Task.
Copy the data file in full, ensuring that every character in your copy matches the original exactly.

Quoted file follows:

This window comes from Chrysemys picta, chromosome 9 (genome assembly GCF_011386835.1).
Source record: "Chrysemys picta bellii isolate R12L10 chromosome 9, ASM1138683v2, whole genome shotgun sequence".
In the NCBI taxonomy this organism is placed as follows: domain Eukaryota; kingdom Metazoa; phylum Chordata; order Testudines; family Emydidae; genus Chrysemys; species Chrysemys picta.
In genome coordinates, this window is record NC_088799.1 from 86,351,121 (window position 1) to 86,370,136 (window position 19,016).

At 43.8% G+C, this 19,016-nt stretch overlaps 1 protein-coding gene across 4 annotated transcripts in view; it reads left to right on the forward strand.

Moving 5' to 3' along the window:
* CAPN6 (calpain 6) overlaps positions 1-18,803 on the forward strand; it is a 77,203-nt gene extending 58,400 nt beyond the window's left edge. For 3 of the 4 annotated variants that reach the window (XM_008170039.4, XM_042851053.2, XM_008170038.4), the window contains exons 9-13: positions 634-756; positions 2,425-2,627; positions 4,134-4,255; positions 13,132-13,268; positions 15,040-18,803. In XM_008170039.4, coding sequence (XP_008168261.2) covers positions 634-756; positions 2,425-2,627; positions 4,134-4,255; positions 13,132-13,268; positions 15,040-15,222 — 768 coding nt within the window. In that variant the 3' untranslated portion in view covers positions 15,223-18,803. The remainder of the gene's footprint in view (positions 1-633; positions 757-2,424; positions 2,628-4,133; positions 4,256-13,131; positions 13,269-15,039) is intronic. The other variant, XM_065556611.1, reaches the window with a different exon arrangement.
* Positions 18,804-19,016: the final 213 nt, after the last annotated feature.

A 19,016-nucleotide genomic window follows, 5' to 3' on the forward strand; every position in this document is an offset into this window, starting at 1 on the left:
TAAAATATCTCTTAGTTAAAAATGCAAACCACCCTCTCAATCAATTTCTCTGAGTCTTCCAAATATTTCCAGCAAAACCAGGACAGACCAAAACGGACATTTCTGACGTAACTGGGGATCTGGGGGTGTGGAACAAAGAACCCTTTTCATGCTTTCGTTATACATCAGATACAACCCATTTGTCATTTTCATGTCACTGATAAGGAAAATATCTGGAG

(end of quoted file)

This window comes from Chrysemys picta, chromosome 9 (genome assembly GCF_011386835.1).
Source record: "Chrysemys picta bellii isolate R12L10 chromosome 9, ASM1138683v2, whole genome shotgun sequence".
In the NCBI taxonomy this organism is placed as follows: domain Eukaryota; kingdom Metazoa; phylum Chordata; order Testudines; family Emydidae; genus Chrysemys; species Chrysemys picta.
In genome coordinates, this window is record NC_088799.1 from 86,351,121 (window position 1) to 86,370,136 (window position 19,016).

At 43.8% G+C, this 19,016-nt stretch overlaps 1 protein-coding gene across 4 annotated transcripts in view; it reads left to right on the forward strand.

Moving 5' to 3' along the window:
* CAPN6 (calpain 6) overlaps positions 1-18,803 on the forward strand; it is a 77,203-nt gene extending 58,400 nt beyond the window's left edge. For 3 of the 4 annotated variants that reach the window (XM_008170039.4, XM_042851053.2, XM_008170038.4), the window contains exons 9-13: positions 634-756; positions 2,425-2,627; positions 4,134-4,255; positions 13,132-13,268; positions 15,040-18,803. In XM_008170039.4, coding sequence (XP_008168261.2) covers positions 634-756; positions 2,425-2,627; positions 4,134-4,255; positions 13,132-13,268; positions 15,040-15,222 — 768 coding nt within the window. In that variant the 3' untranslated portion in view covers positions 15,223-18,803. The remainder of the gene's footprint in view (positions 1-633; positions 757-2,424; positions 2,628-4,133; positions 4,256-13,131; positions 13,269-15,039) is intronic. The other variant, XM_065556611.1, reaches the window with a different exon arrangement.
* Positions 18,804-19,016: the final 213 nt, after the last annotated feature.

A 19,016-nucleotide genomic window follows, 5' to 3' on the forward strand; every position in this document is an offset into this window, starting at 1 on the left:
TAAAATATCTCTTAGTTAAAAATGCAAACCACCCTCTCAATCAATTTCTCTGAGTCTTCCAAATATTTCCAGCAAAACCAGGACAGACCAAAACGGACATTTCTGACGTAACTGGGGATCTGGGGGTGTGGAACAAAGAACCCTTTTCATGCTTTCGTTATACATCAGATACAACCCATTTGTCATTTTCATGTCACTGATAAGGAAAATATCTGGAG